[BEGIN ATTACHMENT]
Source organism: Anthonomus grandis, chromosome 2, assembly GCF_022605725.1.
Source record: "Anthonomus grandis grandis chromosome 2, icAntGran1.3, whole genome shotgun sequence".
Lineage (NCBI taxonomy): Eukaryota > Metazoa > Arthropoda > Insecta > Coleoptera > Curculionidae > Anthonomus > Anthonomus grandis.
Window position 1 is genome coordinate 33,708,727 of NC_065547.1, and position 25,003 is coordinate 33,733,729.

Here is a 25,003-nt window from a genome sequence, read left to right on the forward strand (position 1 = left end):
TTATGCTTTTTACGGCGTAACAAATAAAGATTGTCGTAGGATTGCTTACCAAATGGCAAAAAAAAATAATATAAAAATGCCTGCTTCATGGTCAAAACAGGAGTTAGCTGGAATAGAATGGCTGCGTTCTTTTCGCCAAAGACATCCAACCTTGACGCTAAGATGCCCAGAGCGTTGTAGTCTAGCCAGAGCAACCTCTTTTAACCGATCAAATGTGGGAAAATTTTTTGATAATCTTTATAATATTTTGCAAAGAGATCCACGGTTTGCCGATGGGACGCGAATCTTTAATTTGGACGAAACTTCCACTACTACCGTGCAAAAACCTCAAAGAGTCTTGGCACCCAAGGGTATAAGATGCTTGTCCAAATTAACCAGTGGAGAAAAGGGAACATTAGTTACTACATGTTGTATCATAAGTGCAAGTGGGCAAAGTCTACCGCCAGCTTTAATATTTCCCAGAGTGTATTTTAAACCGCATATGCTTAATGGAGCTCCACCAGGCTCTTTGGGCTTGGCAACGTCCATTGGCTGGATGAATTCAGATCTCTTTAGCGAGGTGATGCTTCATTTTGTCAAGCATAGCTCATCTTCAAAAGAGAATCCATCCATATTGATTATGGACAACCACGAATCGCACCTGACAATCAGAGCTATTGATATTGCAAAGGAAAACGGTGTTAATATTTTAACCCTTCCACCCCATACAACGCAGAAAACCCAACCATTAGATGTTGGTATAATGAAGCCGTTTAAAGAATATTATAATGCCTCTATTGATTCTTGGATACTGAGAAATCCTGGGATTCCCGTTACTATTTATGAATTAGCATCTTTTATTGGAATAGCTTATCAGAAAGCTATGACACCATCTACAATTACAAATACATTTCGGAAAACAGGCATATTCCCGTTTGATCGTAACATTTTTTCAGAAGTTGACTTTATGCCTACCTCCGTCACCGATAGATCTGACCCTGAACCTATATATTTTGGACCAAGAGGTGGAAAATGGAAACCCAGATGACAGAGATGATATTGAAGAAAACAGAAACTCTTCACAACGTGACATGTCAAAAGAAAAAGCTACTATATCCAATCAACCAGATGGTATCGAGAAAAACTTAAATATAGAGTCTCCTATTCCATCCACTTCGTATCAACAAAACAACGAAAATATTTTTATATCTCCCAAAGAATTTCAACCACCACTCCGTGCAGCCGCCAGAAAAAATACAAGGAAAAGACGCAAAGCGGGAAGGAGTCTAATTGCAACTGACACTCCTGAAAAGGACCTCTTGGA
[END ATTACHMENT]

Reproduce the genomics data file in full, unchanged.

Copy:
Source organism: Anthonomus grandis, chromosome 2, assembly GCF_022605725.1.
Source record: "Anthonomus grandis grandis chromosome 2, icAntGran1.3, whole genome shotgun sequence".
Lineage (NCBI taxonomy): Eukaryota > Metazoa > Arthropoda > Insecta > Coleoptera > Curculionidae > Anthonomus > Anthonomus grandis.
Window position 1 is genome coordinate 33,708,727 of NC_065547.1, and position 25,003 is coordinate 33,733,729.

Here is a 25,003-nt window from a genome sequence, read left to right on the forward strand (position 1 = left end):
TTATGCTTTTTACGGCGTAACAAATAAAGATTGTCGTAGGATTGCTTACCAAATGGCAAAAAAAAATAATATAAAAATGCCTGCTTCATGGTCAAAACAGGAGTTAGCTGGAATAGAATGGCTGCGTTCTTTTCGCCAAAGACATCCAACCTTGACGCTAAGATGCCCAGAGCGTTGTAGTCTAGCCAGAGCAACCTCTTTTAACCGATCAAATGTGGGAAAATTTTTTGATAATCTTTATAATATTTTGCAAAGAGATCCACGGTTTGCCGATGGGACGCGAATCTTTAATTTGGACGAAACTTCCACTACTACCGTGCAAAAACCTCAAAGAGTCTTGGCACCCAAGGGTATAAGATGCTTGTCCAAATTAACCAGTGGAGAAAAGGGAACATTAGTTACTACATGTTGTATCATAAGTGCAAGTGGGCAAAGTCTACCGCCAGCTTTAATATTTCCCAGAGTGTATTTTAAACCGCATATGCTTAATGGAGCTCCACCAGGCTCTTTGGGCTTGGCAACGTCCATTGGCTGGATGAATTCAGATCTCTTTAGCGAGGTGATGCTTCATTTTGTCAAGCATAGCTCATCTTCAAAAGAGAATCCATCCATATTGATTATGGACAACCACGAATCGCACCTGACAATCAGAGCTATTGATATTGCAAAGGAAAACGGTGTTAATATTTTAACCCTTCCACCCCATACAACGCAGAAAACCCAACCATTAGATGTTGGTATAATGAAGCCGTTTAAAGAATATTATAATGCCTCTATTGATTCTTGGATACTGAGAAATCCTGGGATTCCCGTTACTATTTATGAATTAGCATCTTTTATTGGAATAGCTTATCAGAAAGCTATGACACCATCTACAATTACAAATACATTTCGGAAAACAGGCATATTCCCGTTTGATCGTAACATTTTTTCAGAAGTTGACTTTATGCCTACCTCCGTCACCGATAGATCTGACCCTGAACCTATATATTTTGGACCAAGAGGTGGAAAATGGAAACCCAGATGACAGAGATGATATTGAAGAAAACAGAAACTCTTCACAACGTGACATGTCAAAAGAAAAAGCTACTATATCCAATCAACCAGATGGTATCGAGAAAAACTTAAATATAGAGTCTCCTATTCCATCCACTTCGTATCAACAAAACAACGAAAATATTTTTATATCTCCCAAAGAATTTCAACCACCACTCCGTGCAGCCGCCAGAAAAAATACAAGGAAAAGACGCAAAGCGGGAAGGAGTCTAATTGCAACTGACACTCCTGAAAAGGACCTCTTGGA